‘A Walk in the Park’
Evening walk through Nose Hill Park, in Calgary
5″x7″ unframed oil on extra-deep canvas
by Cheryl Peddie
This painting has SOLD!!!!
New! I can also now accept credit card over the phone.
Contact me directly at (403) 201-6532 or cheryl(at)emergecreative(dot)ca Thank you!
I will be donating 50% of this painting’s sale price to the Parkinson Alberta Society!
I was not a natural born ‘pleasure-walker’. Well, I didn’t mind it. I just never got the whole ‘let’s go for a walk just for fun’ thing. I admit this seems like a weird attitude for an artist. But to me if you were out for a walk, it was to walk the dog; take photo references for my paintings; get the mail; walk to the drug store or to school. The old me was never satisfied with it, telling me ‘walking’s for sissies’! If I was outside and with legs are moving and I expected myself to be at least burning calories, so I should be running. Right?
Wrong. All that was all my brain talking. And when my body started talking, it drowned out my brain. My body protested by giving me shin splints and pain from unstable hip joints (tsk). My running ‘flight of fancy’? Grounded.
And so with another springtime just a melted snowflake away, I’ve decided I’m going to begin walking again. Problem is, I just can’t see me walking through the neighborhoods. Mile after mile after houses that all look the same – it’s like a cattle shute along some of our roadways in the ‘burbs. Always drove me crazy and makes for such a yawn of a walk. So I guess the ‘new me’ will take the time to make tracks for the parks. I’m lucky because I’m just a 5 minute drive to Fish Creek Park. I think walking in nature will enable me to enjoy it enough, that I’ll keep doing it for its own sake; without an errand to do or photo ‘assignment’ as an agenda.
Walk on, friends! All my best, Cheryl.
*Please note that as I create my paintings in oil, they require about 3-4 weeks to properly
dry and cure before I can safely deliver them. Thanks so much for your understanding!
‘Doc’ – My Studio Manager
Everyone needs someone to remind them to step away from the canvas every now and again. When I was still taking regular art classes, it was my instructor who’d remind me. The point she was trying to make was that often, we can’t see what is and is not working in what we’ve completed, until we view it from some distance. Now that I’m on my own though, it’s up to me and ‘Doc’, my studio ‘mascot’ to remember to step away every now and again. (That’s ‘Doc’, above. Interestingly, he looks startlingly like my dear dad, who passed away about a year ago.)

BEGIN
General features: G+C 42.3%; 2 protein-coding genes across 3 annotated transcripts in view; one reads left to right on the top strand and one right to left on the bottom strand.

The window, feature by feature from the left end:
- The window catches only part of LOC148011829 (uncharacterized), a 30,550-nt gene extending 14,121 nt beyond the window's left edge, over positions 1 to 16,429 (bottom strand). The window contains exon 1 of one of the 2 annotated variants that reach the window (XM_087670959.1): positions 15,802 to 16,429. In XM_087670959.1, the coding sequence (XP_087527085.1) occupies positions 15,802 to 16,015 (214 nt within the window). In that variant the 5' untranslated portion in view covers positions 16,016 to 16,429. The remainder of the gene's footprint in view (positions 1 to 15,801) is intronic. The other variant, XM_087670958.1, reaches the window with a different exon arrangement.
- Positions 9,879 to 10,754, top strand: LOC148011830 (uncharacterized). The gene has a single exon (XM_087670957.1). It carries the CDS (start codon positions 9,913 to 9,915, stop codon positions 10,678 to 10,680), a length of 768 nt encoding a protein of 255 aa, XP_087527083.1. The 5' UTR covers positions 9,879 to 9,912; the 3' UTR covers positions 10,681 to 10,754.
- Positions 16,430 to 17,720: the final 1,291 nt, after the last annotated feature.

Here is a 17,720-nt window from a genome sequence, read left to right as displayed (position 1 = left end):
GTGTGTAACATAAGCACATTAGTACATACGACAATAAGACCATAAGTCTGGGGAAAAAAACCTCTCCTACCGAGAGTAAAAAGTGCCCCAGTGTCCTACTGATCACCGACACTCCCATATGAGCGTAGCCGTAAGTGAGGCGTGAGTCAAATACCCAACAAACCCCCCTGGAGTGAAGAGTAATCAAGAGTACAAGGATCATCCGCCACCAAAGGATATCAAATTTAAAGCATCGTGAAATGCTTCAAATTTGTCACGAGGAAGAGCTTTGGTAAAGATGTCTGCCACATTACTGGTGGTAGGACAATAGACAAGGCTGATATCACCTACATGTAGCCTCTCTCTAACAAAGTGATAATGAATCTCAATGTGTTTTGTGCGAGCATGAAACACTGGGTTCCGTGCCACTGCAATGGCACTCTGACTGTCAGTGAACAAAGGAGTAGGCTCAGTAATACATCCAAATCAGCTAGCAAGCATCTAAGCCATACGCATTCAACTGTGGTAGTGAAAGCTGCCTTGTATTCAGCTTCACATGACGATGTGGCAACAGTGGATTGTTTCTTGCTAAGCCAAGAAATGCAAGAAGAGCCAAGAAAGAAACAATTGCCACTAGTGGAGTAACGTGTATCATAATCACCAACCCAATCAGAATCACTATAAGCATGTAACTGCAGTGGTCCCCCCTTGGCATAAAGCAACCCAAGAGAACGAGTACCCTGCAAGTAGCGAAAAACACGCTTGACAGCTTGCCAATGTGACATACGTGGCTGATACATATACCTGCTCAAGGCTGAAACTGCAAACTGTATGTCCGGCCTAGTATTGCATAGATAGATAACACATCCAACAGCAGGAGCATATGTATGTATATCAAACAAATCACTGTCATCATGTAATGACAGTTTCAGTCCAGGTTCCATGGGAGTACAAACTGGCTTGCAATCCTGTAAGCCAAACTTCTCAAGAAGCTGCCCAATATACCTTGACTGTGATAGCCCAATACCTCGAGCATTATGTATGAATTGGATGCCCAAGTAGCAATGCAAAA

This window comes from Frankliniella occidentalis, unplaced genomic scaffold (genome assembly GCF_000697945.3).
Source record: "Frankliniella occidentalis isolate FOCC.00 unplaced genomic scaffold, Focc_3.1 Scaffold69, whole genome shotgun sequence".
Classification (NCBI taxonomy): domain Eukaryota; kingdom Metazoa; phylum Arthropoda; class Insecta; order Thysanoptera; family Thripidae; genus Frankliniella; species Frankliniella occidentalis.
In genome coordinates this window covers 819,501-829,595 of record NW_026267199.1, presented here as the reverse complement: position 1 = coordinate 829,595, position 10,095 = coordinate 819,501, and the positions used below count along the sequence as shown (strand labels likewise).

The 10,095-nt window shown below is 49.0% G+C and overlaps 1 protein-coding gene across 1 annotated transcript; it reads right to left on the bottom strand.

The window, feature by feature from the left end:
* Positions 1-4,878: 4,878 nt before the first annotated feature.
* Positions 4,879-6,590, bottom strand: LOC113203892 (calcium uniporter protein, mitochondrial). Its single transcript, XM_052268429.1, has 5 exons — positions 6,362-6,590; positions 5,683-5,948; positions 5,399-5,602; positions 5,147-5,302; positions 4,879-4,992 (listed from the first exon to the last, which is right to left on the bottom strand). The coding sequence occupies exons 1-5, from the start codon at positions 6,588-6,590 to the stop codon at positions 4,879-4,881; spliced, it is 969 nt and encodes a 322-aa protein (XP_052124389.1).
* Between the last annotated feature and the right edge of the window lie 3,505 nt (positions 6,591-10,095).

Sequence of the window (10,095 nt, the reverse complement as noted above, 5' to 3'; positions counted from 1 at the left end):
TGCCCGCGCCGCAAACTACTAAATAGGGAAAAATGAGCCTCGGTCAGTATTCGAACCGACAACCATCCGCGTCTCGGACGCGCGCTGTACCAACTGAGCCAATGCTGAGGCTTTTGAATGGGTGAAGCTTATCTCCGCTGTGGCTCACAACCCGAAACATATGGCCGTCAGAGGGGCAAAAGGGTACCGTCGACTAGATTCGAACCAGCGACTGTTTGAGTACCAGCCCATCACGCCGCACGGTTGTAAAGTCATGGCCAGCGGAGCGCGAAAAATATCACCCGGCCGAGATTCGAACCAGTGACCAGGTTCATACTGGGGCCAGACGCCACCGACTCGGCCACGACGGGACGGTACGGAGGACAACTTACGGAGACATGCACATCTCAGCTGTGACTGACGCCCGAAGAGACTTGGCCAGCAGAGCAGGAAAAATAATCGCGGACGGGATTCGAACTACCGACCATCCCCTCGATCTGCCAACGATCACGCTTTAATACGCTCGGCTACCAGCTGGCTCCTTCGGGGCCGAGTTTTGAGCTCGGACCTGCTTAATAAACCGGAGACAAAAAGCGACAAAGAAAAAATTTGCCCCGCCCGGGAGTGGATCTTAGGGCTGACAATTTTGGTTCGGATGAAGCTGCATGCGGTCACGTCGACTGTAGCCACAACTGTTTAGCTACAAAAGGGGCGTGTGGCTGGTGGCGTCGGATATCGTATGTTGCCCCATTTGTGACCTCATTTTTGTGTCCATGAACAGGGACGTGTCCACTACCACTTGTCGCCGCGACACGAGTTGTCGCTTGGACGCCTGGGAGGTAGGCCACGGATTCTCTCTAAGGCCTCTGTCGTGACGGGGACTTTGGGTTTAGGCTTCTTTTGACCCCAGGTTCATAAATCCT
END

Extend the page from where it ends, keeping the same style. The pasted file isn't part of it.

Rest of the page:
It’s just so easy to get caught up in the productivity of making stroke after stroke. It’s freeing! Blissful! The paint is flying – my brush is humming! But then. Abruptly. The lighting I was so proud of is suddenly gone. Oh no, now that clump of poplars have lost their volume. And that luscious freshness I’d created in the foreground – what the heck happened to it? Yup. My beautiful canvas just turned into a four-sided frisbee.
So many things are like this when we’re working on our small businesses. When new opportunities start tumbling in, each one seems to justify our full attention. It’s hard not to get caught up in it because let’s face it – it’s exciting! It’s validating – wow, people like us! And these days, lord knows, validation of our self-worth is in short supply. So, we keep working faster and faster to keep up with it all. But I’m realizing that just like with my canvas, it’s the hurrying that causes the frisbee effect.
And so I begin to slow my pace. Start thinking more carefully. How much time do I really have – for marketing, for promotions, for the fancy new database – so that I don’t sacrifice my time in my studio? How much time can I spend in my studio without sacrificing much-needed time out interacting with my students and other artists? New opportunities are heavenly. It’s intoxicating to begin realizing all the benefits we’ve been working so hard for. But each new opportunity must included in the right amounts, relative to the other elements in our business. When we step away from that canvas, we can ensure we maintain and continue to improve our perspective, composition and balance! It’s up to us now to remind ourselves to step away when we need to. But I believe it’s manageable, even if sometimes we need a little help from our friends (like Doc!) to remind us.
Happy painting everyone! Thanks for reading. Cheryl.